In Swan Lake the deal was that she would try as many as possible and when she couldn't go any further Donald Macleary would step in and do a series of jetes en tournant around the stage. In her first performance she only managed 8, she eventually managed the 32 at her third performance and the galvanising force to get her to complete them was that in the afternoon dress rehearsal Macleary had become so tense watching her and waiting to come in that he fainted and Seymour was afraid that he'd be so stressed in a performance proper he might faint onstage.

In Sleeping Beauty she simply didn't have the strength to hold her arms in fifth in the Rose Adagio in unsupported balances when she first came to the role, so she worked out a dramatic story where she was eyeing up each prince as he presented himself to her and she would immediately take the hand of the next prince as he presented himself.

The thing is at this stage in her career she wasn't a ballerina, though she had become MacMillan's muse and had Ashton create Two Pigeons on her too, they knew she was going places, they just had to let her get strong enough to develop the technique, that she was a ballerina no one doubted.

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I have never judged an 'Aurora' by how long she can hold a balance, an Odile by how many turns she can spin, nor a Giselle's hops.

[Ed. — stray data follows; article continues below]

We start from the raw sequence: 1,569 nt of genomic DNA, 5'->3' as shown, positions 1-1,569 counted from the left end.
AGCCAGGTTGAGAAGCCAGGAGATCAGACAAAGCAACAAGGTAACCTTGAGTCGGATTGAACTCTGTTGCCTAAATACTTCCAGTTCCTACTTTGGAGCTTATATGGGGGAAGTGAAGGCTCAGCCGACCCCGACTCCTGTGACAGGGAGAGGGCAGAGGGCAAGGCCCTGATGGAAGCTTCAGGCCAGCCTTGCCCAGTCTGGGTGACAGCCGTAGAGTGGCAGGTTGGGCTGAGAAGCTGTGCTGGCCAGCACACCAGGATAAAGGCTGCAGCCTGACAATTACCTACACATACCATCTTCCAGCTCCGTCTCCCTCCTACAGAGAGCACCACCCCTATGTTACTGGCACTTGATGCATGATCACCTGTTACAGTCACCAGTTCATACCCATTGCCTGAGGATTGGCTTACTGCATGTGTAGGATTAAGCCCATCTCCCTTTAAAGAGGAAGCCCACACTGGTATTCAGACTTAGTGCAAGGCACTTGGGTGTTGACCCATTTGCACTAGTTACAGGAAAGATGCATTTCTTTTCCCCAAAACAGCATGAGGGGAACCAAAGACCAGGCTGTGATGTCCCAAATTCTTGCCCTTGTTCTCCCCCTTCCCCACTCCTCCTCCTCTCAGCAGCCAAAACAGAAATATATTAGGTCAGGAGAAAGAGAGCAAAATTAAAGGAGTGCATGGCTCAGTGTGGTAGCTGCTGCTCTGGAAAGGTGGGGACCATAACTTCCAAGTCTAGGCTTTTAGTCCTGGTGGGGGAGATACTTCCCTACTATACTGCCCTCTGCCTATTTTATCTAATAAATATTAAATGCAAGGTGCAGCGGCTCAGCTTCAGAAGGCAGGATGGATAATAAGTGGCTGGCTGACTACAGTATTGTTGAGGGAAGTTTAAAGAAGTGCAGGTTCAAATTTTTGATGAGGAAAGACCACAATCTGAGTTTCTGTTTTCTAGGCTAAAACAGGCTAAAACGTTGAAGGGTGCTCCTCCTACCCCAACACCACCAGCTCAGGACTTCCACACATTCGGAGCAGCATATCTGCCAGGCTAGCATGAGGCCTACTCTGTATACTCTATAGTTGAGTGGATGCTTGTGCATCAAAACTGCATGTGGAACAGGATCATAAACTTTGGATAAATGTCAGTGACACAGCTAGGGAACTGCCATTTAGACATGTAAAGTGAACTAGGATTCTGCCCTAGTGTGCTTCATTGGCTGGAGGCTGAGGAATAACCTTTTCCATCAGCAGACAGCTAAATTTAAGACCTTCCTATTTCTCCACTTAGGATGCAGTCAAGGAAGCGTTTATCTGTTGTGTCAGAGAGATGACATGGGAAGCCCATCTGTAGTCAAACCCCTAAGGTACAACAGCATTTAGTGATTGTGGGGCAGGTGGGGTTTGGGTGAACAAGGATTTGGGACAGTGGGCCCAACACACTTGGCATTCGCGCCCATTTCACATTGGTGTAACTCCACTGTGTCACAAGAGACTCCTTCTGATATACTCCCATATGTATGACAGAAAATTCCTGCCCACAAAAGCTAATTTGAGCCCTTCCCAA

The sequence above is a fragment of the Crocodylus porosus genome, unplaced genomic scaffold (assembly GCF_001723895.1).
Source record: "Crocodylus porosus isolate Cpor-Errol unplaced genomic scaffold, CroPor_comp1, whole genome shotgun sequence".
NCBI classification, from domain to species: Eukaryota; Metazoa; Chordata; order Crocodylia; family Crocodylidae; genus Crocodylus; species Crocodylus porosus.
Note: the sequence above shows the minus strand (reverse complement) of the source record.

Exactly my feeling. I may very well admire and enjoy a ballerina who does the above mentioned sequences brilliantly, especially if she integrates them into the totality of her performances (and does so beautifully, musically, movingly), but these seemingly "iconic" moments should never (as I think) become fetishes. Indeed one of my objections to youtube (along with those already expressed by Simon, Alexandra, and others) is that it encourages a fetishization of isolated moments in a performance...And, of course, it entirely loses whole dimensions of the performances in question.

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I've seen Giselles who did not complete the hops on pointe, but would stop and go to Plan B, as Cristian put it, sometimes just skipping and skirt fluffing for the final few seconds.